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Sarah E. Goode

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Shaina Kuba

on 17 February 2015

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Transcript of Sarah E. Goode

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Born into slavery in 1850, inventor and entrepreneur Sarah E. Goode went on to become the first African-American woman to be granted a patent by the U.S. Patent and Trademark Office, for her invention of a folding cabinet bed in 1885.As a solution to the problem, Goode invented a cabinet bed, which she described as a "folding bed," similar to what nowadays would be called a Murphy bed. When the bed was not being used, it could also serve as a roll-top desk, complete with compartments for stationery and other writing supplies. She grew up in Harlem; her father was the first African-American subway motorman. She overcame color and gender barriers to becoming a doctor, and in 1988 she received a patent for a device she had been working on for 8 years., a Laserphaco Probe. This is a laser device that removes cataracts easily and makes it easy for the ophthalmologist to insert a new lens. Bath is still alive and continues to work on improvements. She holds three patents on the laser device and in 2000 she was granted a patent for a device to remove cataracts using ultrasound.
cabinet bed
Despite this, Sarah built a thriving and well-known business.
The idea of being married to a carpenter and starting a furniture store must have seemed natural, there would have been nothing natural about a woman, a former slave, running the shop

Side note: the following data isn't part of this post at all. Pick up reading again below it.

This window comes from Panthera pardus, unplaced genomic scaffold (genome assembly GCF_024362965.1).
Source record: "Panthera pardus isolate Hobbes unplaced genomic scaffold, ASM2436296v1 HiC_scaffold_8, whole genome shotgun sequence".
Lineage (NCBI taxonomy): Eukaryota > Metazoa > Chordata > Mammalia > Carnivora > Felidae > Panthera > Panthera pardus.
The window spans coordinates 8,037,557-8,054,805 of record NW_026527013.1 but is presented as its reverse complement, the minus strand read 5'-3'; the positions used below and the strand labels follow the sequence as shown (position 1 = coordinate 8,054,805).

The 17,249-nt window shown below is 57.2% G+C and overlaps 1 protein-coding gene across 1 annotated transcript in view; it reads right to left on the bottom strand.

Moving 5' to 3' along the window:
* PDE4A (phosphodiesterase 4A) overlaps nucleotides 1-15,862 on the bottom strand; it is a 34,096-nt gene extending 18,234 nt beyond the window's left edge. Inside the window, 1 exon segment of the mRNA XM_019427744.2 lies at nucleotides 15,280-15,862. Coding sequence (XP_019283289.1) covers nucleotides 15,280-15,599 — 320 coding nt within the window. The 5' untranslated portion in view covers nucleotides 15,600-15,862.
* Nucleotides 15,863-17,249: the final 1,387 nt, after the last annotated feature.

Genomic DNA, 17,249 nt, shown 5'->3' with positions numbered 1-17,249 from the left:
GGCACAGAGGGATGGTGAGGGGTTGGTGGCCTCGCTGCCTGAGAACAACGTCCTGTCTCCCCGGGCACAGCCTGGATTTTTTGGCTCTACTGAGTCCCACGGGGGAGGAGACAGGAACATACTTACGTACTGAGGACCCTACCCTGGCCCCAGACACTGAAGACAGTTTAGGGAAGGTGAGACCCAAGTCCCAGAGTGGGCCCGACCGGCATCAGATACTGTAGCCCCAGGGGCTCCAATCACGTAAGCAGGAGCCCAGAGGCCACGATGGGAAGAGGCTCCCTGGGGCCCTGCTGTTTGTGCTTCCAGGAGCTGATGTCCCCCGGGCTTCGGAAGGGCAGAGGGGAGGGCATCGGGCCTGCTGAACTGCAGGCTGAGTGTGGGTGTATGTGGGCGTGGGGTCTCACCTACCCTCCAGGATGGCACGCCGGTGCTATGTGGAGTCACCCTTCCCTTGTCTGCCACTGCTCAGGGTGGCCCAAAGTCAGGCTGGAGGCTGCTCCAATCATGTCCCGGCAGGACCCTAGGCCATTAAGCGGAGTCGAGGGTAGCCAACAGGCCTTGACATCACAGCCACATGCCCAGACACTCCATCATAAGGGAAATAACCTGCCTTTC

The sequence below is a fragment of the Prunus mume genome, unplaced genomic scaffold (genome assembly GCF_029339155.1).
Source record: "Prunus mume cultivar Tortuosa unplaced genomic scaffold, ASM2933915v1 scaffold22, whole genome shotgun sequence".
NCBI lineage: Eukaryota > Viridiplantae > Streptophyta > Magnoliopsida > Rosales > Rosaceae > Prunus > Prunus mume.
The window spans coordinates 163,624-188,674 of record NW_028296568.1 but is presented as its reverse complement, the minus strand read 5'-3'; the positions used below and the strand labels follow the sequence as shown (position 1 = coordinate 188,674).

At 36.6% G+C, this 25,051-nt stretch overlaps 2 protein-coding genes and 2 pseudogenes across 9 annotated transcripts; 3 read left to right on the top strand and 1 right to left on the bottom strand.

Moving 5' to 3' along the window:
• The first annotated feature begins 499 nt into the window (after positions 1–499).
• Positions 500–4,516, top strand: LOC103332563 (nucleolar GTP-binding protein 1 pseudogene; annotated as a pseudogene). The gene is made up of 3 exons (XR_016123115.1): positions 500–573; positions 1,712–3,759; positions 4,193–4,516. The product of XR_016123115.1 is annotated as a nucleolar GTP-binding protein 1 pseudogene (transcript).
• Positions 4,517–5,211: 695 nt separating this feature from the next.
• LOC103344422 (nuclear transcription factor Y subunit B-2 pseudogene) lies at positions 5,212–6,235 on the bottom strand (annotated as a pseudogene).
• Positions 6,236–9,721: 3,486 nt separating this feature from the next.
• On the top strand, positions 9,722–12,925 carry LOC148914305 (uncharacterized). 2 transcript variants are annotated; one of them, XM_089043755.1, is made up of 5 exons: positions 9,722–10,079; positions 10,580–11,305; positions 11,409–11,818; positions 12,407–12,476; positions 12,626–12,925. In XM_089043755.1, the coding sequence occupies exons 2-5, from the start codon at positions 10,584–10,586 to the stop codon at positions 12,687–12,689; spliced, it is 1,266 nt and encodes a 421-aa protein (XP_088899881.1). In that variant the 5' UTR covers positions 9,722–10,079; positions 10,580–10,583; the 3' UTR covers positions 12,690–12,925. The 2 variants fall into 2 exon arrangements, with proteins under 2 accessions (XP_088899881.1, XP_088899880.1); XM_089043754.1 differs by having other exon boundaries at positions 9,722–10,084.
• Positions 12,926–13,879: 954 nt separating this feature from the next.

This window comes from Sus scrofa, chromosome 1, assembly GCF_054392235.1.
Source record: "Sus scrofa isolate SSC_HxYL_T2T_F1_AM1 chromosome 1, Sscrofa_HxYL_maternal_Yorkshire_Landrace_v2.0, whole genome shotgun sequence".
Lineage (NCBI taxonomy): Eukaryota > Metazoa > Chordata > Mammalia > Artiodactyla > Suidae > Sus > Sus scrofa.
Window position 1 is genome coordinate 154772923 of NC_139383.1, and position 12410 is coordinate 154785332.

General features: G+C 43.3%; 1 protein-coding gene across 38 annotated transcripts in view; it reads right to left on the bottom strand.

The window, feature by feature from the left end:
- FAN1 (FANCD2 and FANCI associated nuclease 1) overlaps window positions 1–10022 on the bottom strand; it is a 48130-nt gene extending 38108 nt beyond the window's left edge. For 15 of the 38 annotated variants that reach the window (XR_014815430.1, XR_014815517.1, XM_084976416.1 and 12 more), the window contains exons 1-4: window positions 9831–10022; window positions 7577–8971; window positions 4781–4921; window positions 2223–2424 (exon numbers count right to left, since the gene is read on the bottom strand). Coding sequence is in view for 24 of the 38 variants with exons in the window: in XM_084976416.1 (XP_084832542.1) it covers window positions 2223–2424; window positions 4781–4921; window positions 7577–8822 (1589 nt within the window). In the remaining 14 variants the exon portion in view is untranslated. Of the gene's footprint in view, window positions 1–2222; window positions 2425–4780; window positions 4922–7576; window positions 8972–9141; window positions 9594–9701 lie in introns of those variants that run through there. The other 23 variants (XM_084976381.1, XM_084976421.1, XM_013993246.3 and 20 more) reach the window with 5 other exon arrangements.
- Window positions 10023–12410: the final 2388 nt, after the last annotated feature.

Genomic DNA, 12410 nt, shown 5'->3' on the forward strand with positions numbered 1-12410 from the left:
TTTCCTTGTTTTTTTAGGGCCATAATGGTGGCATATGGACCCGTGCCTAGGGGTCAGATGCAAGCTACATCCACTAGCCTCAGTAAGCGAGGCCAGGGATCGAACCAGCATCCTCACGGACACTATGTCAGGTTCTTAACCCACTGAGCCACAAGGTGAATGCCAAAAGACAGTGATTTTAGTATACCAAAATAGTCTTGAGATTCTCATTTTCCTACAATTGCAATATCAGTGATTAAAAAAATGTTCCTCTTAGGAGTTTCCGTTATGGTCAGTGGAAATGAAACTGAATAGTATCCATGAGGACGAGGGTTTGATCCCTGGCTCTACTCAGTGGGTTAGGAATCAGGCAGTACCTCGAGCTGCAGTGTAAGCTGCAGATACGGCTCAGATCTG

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http://www.biography.com/people/sarah-e-goode-21054639
http://americacomesalive.com/2012/02/08/sarah-e-good
Education
Was born into slavery. Had no education.
Lives In
Chicago
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Sarah E. Goode
Sarah Elisabeth Goode was one of the first African-American women to obtain a patent from the United States government in 1885. She shares the distinction with Judy Reed, who invented a dough-kneading machine that was patented in 1880, and Miriam Benjamin, who received a patent in 1888 for a hotel chair that signaled the service of a waiter.
Sarah Goode Died January 25, 1909.

After receiving her freedom at the end of the Civil War, Goode moved to Chicago and eventually became an entrepreneur. Along with her husband Archibald, a carpenter, she owned a furniture store. Many of her customers, who were mostly working-class, lived in small apartments and didn't have much space for furniture, including beds
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